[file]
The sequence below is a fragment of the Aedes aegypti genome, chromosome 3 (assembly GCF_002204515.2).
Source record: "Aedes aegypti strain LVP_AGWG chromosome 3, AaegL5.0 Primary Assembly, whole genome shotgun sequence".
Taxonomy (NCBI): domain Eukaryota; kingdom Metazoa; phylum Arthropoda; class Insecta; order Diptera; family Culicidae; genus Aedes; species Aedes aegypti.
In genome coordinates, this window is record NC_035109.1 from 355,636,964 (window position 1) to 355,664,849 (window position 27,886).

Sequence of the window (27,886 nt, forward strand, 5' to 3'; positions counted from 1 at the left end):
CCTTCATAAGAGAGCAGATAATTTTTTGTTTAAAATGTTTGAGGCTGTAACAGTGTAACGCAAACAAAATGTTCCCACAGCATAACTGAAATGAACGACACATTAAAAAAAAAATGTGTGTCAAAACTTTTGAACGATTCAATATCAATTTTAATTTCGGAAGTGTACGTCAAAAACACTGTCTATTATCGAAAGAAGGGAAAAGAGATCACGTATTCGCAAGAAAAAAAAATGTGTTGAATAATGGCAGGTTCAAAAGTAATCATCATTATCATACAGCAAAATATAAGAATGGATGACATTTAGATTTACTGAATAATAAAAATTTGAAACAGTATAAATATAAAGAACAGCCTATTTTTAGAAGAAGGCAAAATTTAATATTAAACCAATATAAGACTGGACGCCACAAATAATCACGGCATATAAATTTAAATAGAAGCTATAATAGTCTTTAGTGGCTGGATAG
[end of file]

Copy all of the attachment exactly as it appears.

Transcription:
The sequence below is a fragment of the Aedes aegypti genome, chromosome 3 (assembly GCF_002204515.2).
Source record: "Aedes aegypti strain LVP_AGWG chromosome 3, AaegL5.0 Primary Assembly, whole genome shotgun sequence".
Taxonomy (NCBI): domain Eukaryota; kingdom Metazoa; phylum Arthropoda; class Insecta; order Diptera; family Culicidae; genus Aedes; species Aedes aegypti.
In genome coordinates, this window is record NC_035109.1 from 355,636,964 (window position 1) to 355,664,849 (window position 27,886).

Sequence of the window (27,886 nt, forward strand, 5' to 3'; positions counted from 1 at the left end):
CCTTCATAAGAGAGCAGATAATTTTTTGTTTAAAATGTTTGAGGCTGTAACAGTGTAACGCAAACAAAATGTTCCCACAGCATAACTGAAATGAACGACACATTAAAAAAAAAATGTGTGTCAAAACTTTTGAACGATTCAATATCAATTTTAATTTCGGAAGTGTACGTCAAAAACACTGTCTATTATCGAAAGAAGGGAAAAGAGATCACGTATTCGCAAGAAAAAAAAATGTGTTGAATAATGGCAGGTTCAAAAGTAATCATCATTATCATACAGCAAAATATAAGAATGGATGACATTTAGATTTACTGAATAATAAAAATTTGAAACAGTATAAATATAAAGAACAGCCTATTTTTAGAAGAAGGCAAAATTTAATATTAAACCAATATAAGACTGGACGCCACAAATAATCACGGCATATAAATTTAAATAGAAGCTATAATAGTCTTTAGTGGCTGGATAG